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Sunday, 17 February 2013

Typewriter is in Minnesota; How Come it's For Sale in Australia?

Alan Seaver's typewriter
The typewriter listed as being for sale on eBay in Australia. Note, this typewriter does NOT have a decal under "Touch Control" saying "Built in the British Empire". Nor does it have a Royal decal on the paperplate.
Our beloved new ETCetera editor Alan Seaver has yet again had one of his typewriters listed as being for sale in Victoria, Australia. Poor Alan must be wondering what the hell is going on!
What's going on is fraudulent, highly illegal behaviour by Australian eBay sellers. And they get away with it!
What is it with Victorians who list typewriters for sale on eBay? Do they think they are law unto themselves?
This latest example popped up on Australian eBay this morning.
It's listed as a "rare 1936 Royal Touch Control Typewriter" with a starting price of $99. It has already received one bid.
That early bidder thinks he or she has committed good money to a typewriter that is in country Victoria. The lead image is of a typewriter which is actually in Minnesota. The listed postage cost of $28 will hardly get it from Minnesota to Australia.
But it gets worse. Not only has the seller - hard2find03 - used a photograph of Alan's typewriter as the lead image, but he or she has used Alan's EXACT words in the listing description.
By using the nominative singular pronoun "I", the seller is claiming these words as his or her own. They are Alan's words, describing his own typewriter, not the one for sale in Victoria.
The listing is here. Alan's typewriter is here.
Alan's words: "This model is frequently referred to as 'Touch Control' because that is the only labeling to be found aside from the Royal logo (the decals, alas, are almost completely worn off of mine). Many collectors refer to it as the Model O because the serial number carries an 'O' prefix. Officially, Royal called this the Portable Standard. It's unclear exactly when this body style was introduced; the earliest example I have seen dates to 1934. Later versions have a raised, wear-resistant logo on the paper rest. The Standard/Touch Control/Model O is one of the most frequently found pre-war portables, and its commonality causes many collectors pass it over. Yet this is classic 1930s design, and a terrific typer for actual use."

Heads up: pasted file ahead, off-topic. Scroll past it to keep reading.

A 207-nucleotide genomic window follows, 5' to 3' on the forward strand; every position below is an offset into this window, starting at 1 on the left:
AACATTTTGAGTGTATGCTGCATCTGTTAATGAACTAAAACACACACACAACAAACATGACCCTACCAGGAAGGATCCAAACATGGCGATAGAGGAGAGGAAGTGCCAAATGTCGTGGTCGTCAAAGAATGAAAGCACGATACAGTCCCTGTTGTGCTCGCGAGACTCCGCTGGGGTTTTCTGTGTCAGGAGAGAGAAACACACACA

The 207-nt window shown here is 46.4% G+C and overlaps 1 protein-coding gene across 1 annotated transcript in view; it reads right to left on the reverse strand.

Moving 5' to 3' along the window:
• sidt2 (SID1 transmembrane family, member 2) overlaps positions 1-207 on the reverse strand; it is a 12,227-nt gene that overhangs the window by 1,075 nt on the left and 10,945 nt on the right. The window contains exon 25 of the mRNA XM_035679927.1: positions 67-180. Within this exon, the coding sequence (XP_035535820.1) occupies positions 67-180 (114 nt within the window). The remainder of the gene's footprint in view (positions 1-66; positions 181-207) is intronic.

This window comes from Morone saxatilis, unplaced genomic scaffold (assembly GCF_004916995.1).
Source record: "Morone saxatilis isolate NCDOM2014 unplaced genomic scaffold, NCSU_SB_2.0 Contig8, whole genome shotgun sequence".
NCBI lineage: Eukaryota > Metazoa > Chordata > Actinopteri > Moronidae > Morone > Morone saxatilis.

The seller's words: "This model is frequently referred to as 'Touch Control' because that is the only labeling to be found aside from the Royal logo . Many collectors refer to it as the Model O because the serial number carries an 'O' prefix. Officially, Royal called this the Portable Standard. It's unclear exactly when this body style was introduced; the earliest example I have seen dates to 1934. Later versions have a raised, wear-resistant logo on the paper rest. The Standard/Touch Control/Model O is one of the most frequently found pre-war portables, and its commonality causes many collectors pass it over. Yet this is classic 1930s design, and a terrific typer for actual use."
Spot the difference?
OK, there are secondary images of the actual typewriter for sale. But bear in the mind that the image which comes up on searches is Alan's.